Prevent injury to Vermonters

% of drivers using car restraints

89%2021

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Story Behind the Curve

Last Updated: August 2022

Author: Injury Prevention Program Team, Vermont Department of Health

Motor vehicle crashes are a leading cause of injury in the US and in Vermont. In 2012, leaders in the pursuit of safer Vermont highways and local roads launched an initiative to formalize a statewide integrated safety program. This initiative led to the formation of the Vermont Highway Safety Alliance (VHSA), whose members include a broad cross section of public and private organizations that represent all users of the State’s highway system and encompass the 4 E’s of highway safety - Education, Enforcement, Engineering, and Emergency Services. The VHSA is comprised of a Board of Directors and five Focus Groups, which include Enforcement, Data, Education, Infrastructure, and Outreach and Marketing. The VHSA partners are committed to working as a team to accomplish common goals that promote the safety of motorists, pedestrians, bicyclists, and all users traveling on Vermont highways.

In 2015, our nation lost over 30,000 lives on our roadways; 57 of those were in Vermont. Impairment by alcohol, drugs or both were a contributing factor in almost half of last year’s fatal crashes in Vermont. Approximately 30% of the reported fatalities failed to use or were improperly using seatbelts.

Major crashes have the most severe impact on the State as their effects are far reaching and include the loss of human life. The VHSA has targeted the reduction of major crashes in the State of Vermont as the primary goal of the SHSP. The plan is intended to follow the objectives of FHWA’s national effort to improve highway safety known as Toward Zero Deaths. Similar to the Toward Zero Deaths initiative, the SHSP is a data-driven effort focusing on identifying and creating opportunities for changing Vermont’s culture as it relates to highway safety. The success of the SHSP will rely on a team of champions working together on a myriad of factors surrounding highway safety.

The Vermont Department of Health partners with the Highway Safety Alliance and the Governor's Highway Safety program to target efforts towards Vermont's youngest road users, children under the age of 18. The Department of Health runs the state child passenger safety program which aims to increase and sustain safety seat and seat belt use for children 0–18 and reduce child injury and fatality rates.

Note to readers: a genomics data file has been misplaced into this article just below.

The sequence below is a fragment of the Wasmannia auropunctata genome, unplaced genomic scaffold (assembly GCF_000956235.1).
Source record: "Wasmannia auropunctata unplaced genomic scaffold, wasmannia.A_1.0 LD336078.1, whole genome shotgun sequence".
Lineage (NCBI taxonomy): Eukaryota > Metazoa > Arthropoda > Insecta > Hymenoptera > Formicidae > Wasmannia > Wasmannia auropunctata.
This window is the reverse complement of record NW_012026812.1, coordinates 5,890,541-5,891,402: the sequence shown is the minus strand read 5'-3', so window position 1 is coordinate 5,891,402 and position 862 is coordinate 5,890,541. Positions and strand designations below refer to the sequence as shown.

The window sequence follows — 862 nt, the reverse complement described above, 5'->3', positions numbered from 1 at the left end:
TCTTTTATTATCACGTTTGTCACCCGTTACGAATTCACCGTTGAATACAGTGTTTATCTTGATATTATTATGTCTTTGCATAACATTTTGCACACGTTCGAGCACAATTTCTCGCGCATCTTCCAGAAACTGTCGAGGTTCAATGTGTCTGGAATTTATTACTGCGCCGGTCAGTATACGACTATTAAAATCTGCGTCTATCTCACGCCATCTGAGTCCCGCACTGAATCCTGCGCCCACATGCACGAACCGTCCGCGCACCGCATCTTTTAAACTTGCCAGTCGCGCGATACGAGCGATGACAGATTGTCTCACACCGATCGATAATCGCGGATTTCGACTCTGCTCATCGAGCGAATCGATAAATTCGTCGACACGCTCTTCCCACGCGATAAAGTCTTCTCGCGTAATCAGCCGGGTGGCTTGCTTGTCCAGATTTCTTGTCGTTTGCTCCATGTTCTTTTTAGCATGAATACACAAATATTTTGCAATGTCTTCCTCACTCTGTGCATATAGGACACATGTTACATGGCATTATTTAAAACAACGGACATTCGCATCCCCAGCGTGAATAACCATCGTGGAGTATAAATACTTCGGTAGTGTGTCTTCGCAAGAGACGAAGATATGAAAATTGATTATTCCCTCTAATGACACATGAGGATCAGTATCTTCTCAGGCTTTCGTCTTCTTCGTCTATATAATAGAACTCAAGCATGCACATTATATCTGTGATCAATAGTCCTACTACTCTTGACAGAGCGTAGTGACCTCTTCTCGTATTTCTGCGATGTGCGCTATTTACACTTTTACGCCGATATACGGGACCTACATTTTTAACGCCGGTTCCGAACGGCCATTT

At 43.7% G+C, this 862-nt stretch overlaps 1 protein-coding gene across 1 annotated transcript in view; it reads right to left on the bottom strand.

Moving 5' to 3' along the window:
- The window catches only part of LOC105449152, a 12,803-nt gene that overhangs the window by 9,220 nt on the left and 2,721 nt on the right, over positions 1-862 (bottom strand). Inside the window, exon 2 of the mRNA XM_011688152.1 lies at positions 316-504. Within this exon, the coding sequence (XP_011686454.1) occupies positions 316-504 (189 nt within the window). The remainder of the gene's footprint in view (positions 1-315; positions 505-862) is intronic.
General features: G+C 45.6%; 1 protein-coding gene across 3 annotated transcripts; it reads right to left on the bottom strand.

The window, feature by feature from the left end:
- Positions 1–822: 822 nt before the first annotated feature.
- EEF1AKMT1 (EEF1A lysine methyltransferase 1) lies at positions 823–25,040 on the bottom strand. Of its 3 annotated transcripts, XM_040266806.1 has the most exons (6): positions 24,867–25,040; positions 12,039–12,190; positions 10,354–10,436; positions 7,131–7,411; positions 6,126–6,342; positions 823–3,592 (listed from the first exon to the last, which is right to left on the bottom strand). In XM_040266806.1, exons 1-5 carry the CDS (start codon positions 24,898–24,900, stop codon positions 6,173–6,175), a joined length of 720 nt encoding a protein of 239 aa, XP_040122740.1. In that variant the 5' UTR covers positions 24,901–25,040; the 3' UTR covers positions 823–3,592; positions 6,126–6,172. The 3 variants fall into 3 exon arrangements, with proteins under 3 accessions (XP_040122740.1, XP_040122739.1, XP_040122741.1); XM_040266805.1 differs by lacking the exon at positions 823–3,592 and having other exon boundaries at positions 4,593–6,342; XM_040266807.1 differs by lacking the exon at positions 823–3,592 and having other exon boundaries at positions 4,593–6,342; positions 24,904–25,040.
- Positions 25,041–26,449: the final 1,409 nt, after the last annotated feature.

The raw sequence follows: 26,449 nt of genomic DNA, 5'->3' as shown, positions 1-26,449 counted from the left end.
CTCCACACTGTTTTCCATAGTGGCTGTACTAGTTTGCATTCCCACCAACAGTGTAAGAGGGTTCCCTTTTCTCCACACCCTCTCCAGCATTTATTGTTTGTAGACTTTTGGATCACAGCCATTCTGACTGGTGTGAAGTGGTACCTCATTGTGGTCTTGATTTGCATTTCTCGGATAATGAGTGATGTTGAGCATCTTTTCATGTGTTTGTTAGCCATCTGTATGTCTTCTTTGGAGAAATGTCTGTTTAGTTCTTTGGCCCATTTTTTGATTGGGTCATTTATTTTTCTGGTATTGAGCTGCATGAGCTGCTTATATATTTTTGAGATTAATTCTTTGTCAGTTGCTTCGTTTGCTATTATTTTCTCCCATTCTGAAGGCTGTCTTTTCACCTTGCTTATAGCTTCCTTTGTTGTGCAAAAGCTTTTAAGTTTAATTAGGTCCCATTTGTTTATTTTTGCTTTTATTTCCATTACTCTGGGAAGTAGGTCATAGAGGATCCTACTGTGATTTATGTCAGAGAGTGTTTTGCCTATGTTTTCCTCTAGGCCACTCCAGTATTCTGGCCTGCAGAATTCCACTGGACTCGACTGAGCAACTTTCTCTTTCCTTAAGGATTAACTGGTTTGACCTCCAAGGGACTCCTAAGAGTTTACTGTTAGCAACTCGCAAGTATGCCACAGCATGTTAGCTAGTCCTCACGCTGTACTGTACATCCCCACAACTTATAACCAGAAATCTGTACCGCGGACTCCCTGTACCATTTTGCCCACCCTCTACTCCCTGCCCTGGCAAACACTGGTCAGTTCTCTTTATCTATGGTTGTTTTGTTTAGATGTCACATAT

Partners

Governor's Highway Safety Program, Vermont Highway Safety Alliance, National Highway Traffic Safety Administration, Child Passenger Safety Technicians, Law Enforcement, EMS, Fire, Hospitals, Pediatricians, community organizations.

What Works

Restraint use among young children often depends upon the driver’s seat belt use. The Vermont Department of Health Child Passenger Safety program promotes safe restraint use by all passengers in a vehicle in a way to increase safe restraint use in children.


Strategy

A mix of awareness, education, and enforcement activities. Partnering with a wide variety of partners to deliver the message in a variety of ways and contexts in a coordinated manner.

Similar to statewide efforts, local partners are using data to drive local strategy. For regional data on injury indicators, check out our Public Health Data Explorer.

What We Do

The Vermont Department of Health works closely with the Agency of Transportation, the Vermont State Police, and the Vermont Highway Safety Alliance on a number of on-going traffic safety campaigns aimed at increasing proper car seat and seat belt use. A mix of awareness, education, and enforcement strategies are used to reinforce the proper use of car restraints. The VDH offers free inspection and installation of car seats to Vermonters around the state through certified fitting stations.

Who We Serve

The Vermont Department of Health serves parents, caregivers, and children directly through free inspection and installation of car seats and education on proper use. We also promote the use of seat belts by all family members.

How We Impact

The Vermont Child Passenger Safety program developed an evaluation plan in 2015 in an effort to better measures outcomes of the program. Our constant evaluation of the program ensures that we are using our resources in the most efficient manner. We currently measure the following program indicators:

  • Motor vehicle injuries and fatalities
  • Number of certified child passenger safety technicians
  • Drive times to fitting stations where the public can receive free car seat inspection and installation services
  • Number of citations given out
  • Car seat inspection data
  • Number of car seats given out to low income families
  • Number of requests for information and assistance through our hotline, website, facebook and email accounts
  • Number of trainings completed
  • Number of community events completed
Why Is This Important?

Motor vehicle crashes are a leading cause of death among those aged 1-54 in the U.S. For adults and older children, seat belt use is the most effective way to save lives and reduce injuries in crashes. (CDC)

Notes on Methodology

The 2016 seat belt use rate was calculated by a different contractor with differing methodology. The 2021 report was produced by an contractor in coordiation with the Agency of Transportation. 

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